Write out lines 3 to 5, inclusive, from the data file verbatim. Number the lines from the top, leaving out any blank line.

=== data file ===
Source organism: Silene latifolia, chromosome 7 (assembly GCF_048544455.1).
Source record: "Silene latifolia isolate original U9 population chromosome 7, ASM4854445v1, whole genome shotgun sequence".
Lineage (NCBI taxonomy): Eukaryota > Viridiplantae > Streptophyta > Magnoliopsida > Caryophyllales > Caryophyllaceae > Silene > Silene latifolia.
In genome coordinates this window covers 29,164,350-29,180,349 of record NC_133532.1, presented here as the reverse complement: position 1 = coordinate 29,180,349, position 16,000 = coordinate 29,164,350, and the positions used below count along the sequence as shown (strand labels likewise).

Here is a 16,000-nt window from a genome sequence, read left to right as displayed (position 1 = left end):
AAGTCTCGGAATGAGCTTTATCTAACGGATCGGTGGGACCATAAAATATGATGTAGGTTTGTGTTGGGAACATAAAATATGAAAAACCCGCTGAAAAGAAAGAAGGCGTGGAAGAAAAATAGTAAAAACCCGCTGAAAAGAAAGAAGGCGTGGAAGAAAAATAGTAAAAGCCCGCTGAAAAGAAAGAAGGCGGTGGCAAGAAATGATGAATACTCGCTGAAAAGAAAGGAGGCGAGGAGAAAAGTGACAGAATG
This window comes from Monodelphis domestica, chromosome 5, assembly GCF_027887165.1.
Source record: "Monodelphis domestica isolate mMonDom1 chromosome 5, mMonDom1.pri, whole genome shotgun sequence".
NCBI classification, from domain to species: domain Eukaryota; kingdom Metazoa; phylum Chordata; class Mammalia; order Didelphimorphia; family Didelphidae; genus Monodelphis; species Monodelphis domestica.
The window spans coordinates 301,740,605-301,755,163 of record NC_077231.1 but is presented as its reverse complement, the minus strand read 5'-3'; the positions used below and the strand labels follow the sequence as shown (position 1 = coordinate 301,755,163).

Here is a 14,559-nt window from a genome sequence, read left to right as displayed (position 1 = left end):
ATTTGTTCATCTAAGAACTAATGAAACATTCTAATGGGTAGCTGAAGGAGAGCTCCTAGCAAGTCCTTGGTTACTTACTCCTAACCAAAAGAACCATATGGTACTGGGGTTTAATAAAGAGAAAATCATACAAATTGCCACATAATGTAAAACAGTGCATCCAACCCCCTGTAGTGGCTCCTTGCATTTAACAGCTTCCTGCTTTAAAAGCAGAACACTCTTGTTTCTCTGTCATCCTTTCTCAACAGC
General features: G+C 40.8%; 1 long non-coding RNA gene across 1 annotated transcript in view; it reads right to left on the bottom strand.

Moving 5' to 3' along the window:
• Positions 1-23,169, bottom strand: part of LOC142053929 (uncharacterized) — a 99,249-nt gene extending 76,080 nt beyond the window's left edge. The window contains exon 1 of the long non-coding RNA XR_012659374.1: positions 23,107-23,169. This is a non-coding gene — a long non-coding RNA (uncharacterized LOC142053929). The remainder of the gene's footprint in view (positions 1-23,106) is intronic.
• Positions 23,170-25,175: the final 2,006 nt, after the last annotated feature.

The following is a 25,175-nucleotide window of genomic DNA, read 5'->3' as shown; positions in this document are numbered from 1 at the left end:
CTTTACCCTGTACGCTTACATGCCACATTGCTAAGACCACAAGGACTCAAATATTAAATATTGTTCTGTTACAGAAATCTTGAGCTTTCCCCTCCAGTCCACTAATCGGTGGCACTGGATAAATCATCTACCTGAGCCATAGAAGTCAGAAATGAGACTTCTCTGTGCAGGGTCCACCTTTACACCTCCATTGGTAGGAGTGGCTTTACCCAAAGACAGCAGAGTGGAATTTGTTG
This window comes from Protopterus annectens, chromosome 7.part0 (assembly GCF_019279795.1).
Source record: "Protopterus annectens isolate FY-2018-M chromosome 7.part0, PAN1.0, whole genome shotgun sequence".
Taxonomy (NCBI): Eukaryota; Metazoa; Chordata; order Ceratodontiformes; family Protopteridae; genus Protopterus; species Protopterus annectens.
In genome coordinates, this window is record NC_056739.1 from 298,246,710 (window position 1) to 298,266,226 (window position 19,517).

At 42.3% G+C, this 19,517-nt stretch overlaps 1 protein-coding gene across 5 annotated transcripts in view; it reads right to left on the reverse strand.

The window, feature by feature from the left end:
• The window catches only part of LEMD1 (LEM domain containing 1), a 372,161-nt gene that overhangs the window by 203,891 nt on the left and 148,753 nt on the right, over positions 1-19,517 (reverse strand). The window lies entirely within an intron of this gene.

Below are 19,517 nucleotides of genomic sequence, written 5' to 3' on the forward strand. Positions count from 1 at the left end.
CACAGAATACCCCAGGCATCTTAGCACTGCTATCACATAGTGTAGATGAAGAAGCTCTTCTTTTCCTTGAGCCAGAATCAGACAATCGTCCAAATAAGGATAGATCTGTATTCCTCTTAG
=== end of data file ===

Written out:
Lineage (NCBI taxonomy): Eukaryota > Viridiplantae > Streptophyta > Magnoliopsida > Caryophyllales > Caryophyllaceae > Silene > Silene latifolia.
In genome coordinates this window covers 29,164,350-29,180,349 of record NC_133532.1, presented here as the reverse complement: position 1 = coordinate 29,180,349, position 16,000 = coordinate 29,164,350, and the positions used below count along the sequence as shown (strand labels likewise).

Here is a 16,000-nt window from a genome sequence, read left to right as displayed (position 1 = left end):